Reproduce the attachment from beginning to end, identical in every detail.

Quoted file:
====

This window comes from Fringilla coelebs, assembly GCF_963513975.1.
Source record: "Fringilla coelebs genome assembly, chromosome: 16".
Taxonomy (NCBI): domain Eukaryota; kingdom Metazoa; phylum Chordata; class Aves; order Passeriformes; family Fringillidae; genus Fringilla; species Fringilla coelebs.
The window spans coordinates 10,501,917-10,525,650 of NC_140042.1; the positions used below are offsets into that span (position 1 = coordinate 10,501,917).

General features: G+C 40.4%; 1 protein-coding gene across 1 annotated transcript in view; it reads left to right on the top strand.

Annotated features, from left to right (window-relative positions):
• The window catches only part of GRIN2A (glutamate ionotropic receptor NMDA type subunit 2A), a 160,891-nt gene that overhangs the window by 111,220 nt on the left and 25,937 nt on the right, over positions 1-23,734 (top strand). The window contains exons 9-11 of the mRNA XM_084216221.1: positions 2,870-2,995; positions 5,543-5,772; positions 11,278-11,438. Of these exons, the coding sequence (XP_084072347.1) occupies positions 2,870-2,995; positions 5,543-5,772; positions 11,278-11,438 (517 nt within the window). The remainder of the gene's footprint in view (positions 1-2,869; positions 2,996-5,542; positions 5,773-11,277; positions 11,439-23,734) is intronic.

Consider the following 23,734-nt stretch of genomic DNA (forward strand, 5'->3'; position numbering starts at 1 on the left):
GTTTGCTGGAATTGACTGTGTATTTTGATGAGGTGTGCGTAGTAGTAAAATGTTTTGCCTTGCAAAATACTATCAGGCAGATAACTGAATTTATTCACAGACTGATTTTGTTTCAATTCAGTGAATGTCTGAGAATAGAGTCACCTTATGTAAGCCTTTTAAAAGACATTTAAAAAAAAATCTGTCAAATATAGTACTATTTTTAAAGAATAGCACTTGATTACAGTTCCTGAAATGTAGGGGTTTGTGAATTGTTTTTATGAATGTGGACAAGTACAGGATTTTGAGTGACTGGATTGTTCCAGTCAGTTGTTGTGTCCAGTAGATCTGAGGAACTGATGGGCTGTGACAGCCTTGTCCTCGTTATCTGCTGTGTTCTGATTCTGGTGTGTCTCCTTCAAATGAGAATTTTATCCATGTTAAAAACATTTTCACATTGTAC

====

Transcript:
This window comes from Fringilla coelebs, assembly GCF_963513975.1.
Source record: "Fringilla coelebs genome assembly, chromosome: 16".
Taxonomy (NCBI): domain Eukaryota; kingdom Metazoa; phylum Chordata; class Aves; order Passeriformes; family Fringillidae; genus Fringilla; species Fringilla coelebs.
The window spans coordinates 10,501,917-10,525,650 of NC_140042.1; the positions used below are offsets into that span (position 1 = coordinate 10,501,917).

General features: G+C 40.4%; 1 protein-coding gene across 1 annotated transcript in view; it reads left to right on the top strand.

Annotated features, from left to right (window-relative positions):
• The window catches only part of GRIN2A (glutamate ionotropic receptor NMDA type subunit 2A), a 160,891-nt gene that overhangs the window by 111,220 nt on the left and 25,937 nt on the right, over positions 1-23,734 (top strand). The window contains exons 9-11 of the mRNA XM_084216221.1: positions 2,870-2,995; positions 5,543-5,772; positions 11,278-11,438. Of these exons, the coding sequence (XP_084072347.1) occupies positions 2,870-2,995; positions 5,543-5,772; positions 11,278-11,438 (517 nt within the window). The remainder of the gene's footprint in view (positions 1-2,869; positions 2,996-5,542; positions 5,773-11,277; positions 11,439-23,734) is intronic.

Consider the following 23,734-nt stretch of genomic DNA (forward strand, 5'->3'; position numbering starts at 1 on the left):
GTTTGCTGGAATTGACTGTGTATTTTGATGAGGTGTGCGTAGTAGTAAAATGTTTTGCCTTGCAAAATACTATCAGGCAGATAACTGAATTTATTCACAGACTGATTTTGTTTCAATTCAGTGAATGTCTGAGAATAGAGTCACCTTATGTAAGCCTTTTAAAAGACATTTAAAAAAAAATCTGTCAAATATAGTACTATTTTTAAAGAATAGCACTTGATTACAGTTCCTGAAATGTAGGGGTTTGTGAATTGTTTTTATGAATGTGGACAAGTACAGGATTTTGAGTGACTGGATTGTTCCAGTCAGTTGTTGTGTCCAGTAGATCTGAGGAACTGATGGGCTGTGACAGCCTTGTCCTCGTTATCTGCTGTGTTCTGATTCTGGTGTGTCTCCTTCAAATGAGAATTTTATCCATGTTAAAAACATTTTCACATTGTAC